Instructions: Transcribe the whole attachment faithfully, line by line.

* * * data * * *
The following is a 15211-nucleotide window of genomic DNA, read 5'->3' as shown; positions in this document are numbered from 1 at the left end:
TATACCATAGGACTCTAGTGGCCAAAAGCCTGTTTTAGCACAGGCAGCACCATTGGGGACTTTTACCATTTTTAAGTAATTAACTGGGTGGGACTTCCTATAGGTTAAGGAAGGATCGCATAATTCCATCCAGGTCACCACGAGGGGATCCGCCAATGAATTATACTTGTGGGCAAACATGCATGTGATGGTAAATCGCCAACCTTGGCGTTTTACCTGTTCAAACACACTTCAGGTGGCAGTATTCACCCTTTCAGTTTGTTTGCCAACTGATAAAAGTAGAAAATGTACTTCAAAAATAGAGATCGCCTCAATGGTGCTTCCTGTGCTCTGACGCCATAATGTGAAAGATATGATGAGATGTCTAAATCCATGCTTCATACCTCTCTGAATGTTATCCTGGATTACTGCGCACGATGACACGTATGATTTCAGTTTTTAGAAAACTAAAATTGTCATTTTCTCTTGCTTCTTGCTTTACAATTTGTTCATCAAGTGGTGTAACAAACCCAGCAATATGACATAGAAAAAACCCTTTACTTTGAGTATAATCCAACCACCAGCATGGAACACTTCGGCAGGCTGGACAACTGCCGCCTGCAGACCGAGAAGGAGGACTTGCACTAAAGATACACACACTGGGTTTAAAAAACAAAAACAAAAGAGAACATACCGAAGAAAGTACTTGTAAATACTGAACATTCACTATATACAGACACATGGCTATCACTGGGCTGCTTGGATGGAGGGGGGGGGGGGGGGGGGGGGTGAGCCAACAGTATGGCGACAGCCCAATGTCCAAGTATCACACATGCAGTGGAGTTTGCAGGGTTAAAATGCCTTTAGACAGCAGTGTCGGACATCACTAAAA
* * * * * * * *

The following is a 15211-nucleotide window of genomic DNA, read 5'->3' as shown; positions in this document are numbered from 1 at the left end:
TATACCATAGGACTCTAGTGGCCAAAAGCCTGTTTTAGCACAGGCAGCACCATTGGGGACTTTTACCATTTTTAAGTAATTAACTGGGTGGGACTTCCTATAGGTTAAGGAAGGATCGCATAATTCCATCCAGGTCACCACGAGGGGATCCGCCAATGAATTATACTTGTGGGCAAACATGCATGTGATGGTAAATCGCCAACCTTGGCGTTTTACCTGTTCAAACACACTTCAGGTGGCAGTATTCACCCTTTCAGTTTGTTTGCCAACTGATAAAAGTAGAAAATGTACTTCAAAAATAGAGATCGCCTCAATGGTGCTTCCTGTGCTCTGACGCCATAATGTGAAAGATATGATGAGATGTCTAAATCCATGCTTCATACCTCTCTGAATGTTATCCTGGATTACTGCGCACGATGACACGTATGATTTCAGTTTTTAGAAAACTAAAATTGTCATTTTCTCTTGCTTCTTGCTTTACAATTTGTTCATCAAGTGGTGTAACAAACCCAGCAATATGACATAGAAAAAACCCTTTACTTTGAGTATAATCCAACCACCAGCATGGAACACTTCGGCAGGCTGGACAACTGCCGCCTGCAGACCGAGAAGGAGGACTTGCACTAAAGATACACACACTGGGTTTAAAAAACAAAAACAAAAGAGAACATACCGAAGAAAGTACTTGTAAATACTGAACATTCACTATATACAGACACATGGCTATCACTGGGCTGCTTGGATGGAGGGGGGGGGGGGGGGGGGGGGTGAGCCAACAGTATGGCGACAGCCCAATGTCCAAGTATCACACATGCAGTGGAGTTTGCAGGGTTAAAATGCCTTTAGACAGCAGTGTCGGACATCACTAAAA